The Wilkie Collins Society was founded in 1980 to promote interest in the life and works of this important nineteenth-century writer. His best known works are The Woman in White and The Moonstone. But Wilkie Collins wrote more than twenty other novels and around 100 short stories as well as a dozen plays and numerous essays and pieces of journalism. His books have attracted readers for a more than a century and a half and his unconventional lifestyle has intrigued the literary world for nearly as long. More than 3000 of his letters have been collected and the Society publishes new discoveries as they are made.
Collins features prominently in works on Detective Fiction and the Sensation Novel and remains a subject of study for each new generation of scholars. New and scholarly editions of his books have been widely issued over the last fifty years and almost all his works are currently in print. There have been film, television, and radio productions of his best known novels and several of his short stories.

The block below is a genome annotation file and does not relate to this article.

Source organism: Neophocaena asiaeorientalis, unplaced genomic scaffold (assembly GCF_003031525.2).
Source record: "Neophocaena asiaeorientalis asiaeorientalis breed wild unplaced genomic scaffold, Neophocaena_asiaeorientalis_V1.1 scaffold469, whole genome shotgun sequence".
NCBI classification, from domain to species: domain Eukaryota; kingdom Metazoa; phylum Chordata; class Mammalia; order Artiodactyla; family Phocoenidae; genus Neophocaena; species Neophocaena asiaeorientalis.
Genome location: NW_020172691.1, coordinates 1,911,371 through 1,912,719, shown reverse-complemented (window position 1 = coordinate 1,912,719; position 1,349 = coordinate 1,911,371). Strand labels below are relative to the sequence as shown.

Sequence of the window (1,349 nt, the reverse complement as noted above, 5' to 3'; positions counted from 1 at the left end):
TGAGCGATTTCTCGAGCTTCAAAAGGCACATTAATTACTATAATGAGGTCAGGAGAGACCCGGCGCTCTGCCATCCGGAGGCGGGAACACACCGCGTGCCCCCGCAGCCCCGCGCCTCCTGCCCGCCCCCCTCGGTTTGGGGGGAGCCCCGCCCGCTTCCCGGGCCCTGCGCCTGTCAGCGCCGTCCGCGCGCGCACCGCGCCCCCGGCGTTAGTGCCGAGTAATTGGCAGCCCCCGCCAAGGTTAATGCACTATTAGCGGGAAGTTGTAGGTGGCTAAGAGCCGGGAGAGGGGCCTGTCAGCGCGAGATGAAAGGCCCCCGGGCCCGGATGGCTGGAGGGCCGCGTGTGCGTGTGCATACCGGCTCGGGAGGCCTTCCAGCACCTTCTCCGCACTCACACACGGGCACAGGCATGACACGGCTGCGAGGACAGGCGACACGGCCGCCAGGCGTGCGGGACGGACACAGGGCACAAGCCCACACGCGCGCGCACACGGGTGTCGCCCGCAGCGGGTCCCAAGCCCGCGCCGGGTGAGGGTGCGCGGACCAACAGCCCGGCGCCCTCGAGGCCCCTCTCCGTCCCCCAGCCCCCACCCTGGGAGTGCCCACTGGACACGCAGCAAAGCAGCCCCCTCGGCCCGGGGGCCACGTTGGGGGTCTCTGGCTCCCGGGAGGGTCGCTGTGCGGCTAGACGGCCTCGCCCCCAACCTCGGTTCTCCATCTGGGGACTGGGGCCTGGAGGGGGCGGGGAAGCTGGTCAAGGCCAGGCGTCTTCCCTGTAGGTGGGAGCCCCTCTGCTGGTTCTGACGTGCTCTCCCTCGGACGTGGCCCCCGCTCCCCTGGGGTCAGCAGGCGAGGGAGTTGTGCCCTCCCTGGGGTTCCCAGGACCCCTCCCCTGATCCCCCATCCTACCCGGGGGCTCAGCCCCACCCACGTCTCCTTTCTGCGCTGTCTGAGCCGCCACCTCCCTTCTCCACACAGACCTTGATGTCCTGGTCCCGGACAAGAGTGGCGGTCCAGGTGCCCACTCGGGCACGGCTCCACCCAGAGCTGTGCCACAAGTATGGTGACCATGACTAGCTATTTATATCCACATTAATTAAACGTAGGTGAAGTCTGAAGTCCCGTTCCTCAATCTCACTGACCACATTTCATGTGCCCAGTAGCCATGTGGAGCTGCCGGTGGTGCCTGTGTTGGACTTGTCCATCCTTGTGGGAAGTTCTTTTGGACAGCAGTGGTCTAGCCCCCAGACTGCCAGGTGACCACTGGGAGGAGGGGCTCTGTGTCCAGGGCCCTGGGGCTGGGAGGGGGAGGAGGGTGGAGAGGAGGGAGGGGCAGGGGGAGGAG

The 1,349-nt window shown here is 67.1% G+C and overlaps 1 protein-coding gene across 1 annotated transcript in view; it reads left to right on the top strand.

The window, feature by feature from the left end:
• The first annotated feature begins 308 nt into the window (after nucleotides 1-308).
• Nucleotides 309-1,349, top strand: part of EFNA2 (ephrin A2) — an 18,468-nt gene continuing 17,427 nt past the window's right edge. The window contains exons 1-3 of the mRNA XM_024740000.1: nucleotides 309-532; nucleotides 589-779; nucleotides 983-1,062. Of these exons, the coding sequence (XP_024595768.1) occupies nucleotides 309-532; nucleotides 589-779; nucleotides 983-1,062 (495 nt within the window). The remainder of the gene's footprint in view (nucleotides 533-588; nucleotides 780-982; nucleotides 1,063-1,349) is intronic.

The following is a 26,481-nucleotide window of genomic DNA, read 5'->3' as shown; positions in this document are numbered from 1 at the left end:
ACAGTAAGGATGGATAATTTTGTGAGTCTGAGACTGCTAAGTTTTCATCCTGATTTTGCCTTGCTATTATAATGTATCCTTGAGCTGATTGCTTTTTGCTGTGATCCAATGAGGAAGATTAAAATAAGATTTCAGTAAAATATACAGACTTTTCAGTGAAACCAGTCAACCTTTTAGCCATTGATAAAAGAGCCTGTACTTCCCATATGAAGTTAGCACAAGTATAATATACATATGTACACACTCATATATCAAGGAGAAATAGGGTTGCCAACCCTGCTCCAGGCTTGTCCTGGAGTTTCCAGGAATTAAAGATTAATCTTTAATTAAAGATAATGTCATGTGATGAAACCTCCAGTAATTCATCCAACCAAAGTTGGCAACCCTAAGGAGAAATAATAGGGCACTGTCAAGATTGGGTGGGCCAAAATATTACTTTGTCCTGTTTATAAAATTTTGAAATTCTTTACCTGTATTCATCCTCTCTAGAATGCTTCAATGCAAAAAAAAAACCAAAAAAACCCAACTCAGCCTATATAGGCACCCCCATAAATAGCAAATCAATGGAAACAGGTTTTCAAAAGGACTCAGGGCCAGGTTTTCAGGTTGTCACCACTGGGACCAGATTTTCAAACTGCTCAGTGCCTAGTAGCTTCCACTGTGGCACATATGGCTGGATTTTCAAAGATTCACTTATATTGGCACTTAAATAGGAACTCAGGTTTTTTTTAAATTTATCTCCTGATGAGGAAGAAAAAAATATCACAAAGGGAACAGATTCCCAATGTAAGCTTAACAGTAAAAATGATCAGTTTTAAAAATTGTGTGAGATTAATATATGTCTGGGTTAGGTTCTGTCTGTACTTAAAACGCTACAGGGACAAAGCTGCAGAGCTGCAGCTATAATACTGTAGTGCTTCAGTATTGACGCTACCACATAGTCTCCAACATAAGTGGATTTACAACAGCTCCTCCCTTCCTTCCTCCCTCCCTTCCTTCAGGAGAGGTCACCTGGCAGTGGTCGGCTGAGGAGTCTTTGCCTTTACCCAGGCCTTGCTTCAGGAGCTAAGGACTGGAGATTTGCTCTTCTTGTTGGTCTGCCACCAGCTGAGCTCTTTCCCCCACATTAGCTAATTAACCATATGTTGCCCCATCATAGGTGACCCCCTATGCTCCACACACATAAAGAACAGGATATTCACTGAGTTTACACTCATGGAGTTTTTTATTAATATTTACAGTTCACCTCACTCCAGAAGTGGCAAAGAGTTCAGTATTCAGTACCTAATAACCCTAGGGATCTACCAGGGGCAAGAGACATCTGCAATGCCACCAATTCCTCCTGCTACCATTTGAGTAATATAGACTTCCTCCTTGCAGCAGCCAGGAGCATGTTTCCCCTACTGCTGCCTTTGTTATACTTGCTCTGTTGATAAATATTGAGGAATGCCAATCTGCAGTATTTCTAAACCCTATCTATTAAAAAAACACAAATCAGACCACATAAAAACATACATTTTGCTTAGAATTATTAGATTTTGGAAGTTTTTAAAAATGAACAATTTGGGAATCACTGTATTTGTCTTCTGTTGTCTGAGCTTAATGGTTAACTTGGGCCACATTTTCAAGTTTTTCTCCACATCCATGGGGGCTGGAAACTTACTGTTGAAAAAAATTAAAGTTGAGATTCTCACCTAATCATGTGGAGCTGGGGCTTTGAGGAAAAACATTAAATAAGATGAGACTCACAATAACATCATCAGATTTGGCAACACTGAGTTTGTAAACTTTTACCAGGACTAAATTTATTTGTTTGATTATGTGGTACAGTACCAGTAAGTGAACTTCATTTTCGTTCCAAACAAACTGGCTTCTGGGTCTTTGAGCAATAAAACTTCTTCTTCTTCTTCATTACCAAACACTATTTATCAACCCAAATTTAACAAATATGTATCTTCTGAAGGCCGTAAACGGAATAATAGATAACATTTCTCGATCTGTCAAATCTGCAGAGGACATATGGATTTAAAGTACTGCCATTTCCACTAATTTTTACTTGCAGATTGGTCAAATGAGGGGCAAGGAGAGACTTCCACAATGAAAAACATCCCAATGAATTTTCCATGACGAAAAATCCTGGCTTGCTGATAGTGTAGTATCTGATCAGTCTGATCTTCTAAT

Since the first substantive biography by Kenneth Robinson was published in 1951 more than a dozen others have followed, the latest being Andrew Lycett’s Wilkie Collins: A Life of Sensation in 2013. Other notable biographers include Catherine Peters, William Clarke, and Peter Ackroyd.
The Wilkie Collins Society issues a Newsletter three times a year and a Journal under the editorship of Joanne Ella Parsons. The Society also publishes annual reprints of Collins’s shorter and lesser known works as well as short studies and notes as new things are discovered about this enigmatic Victorian writer.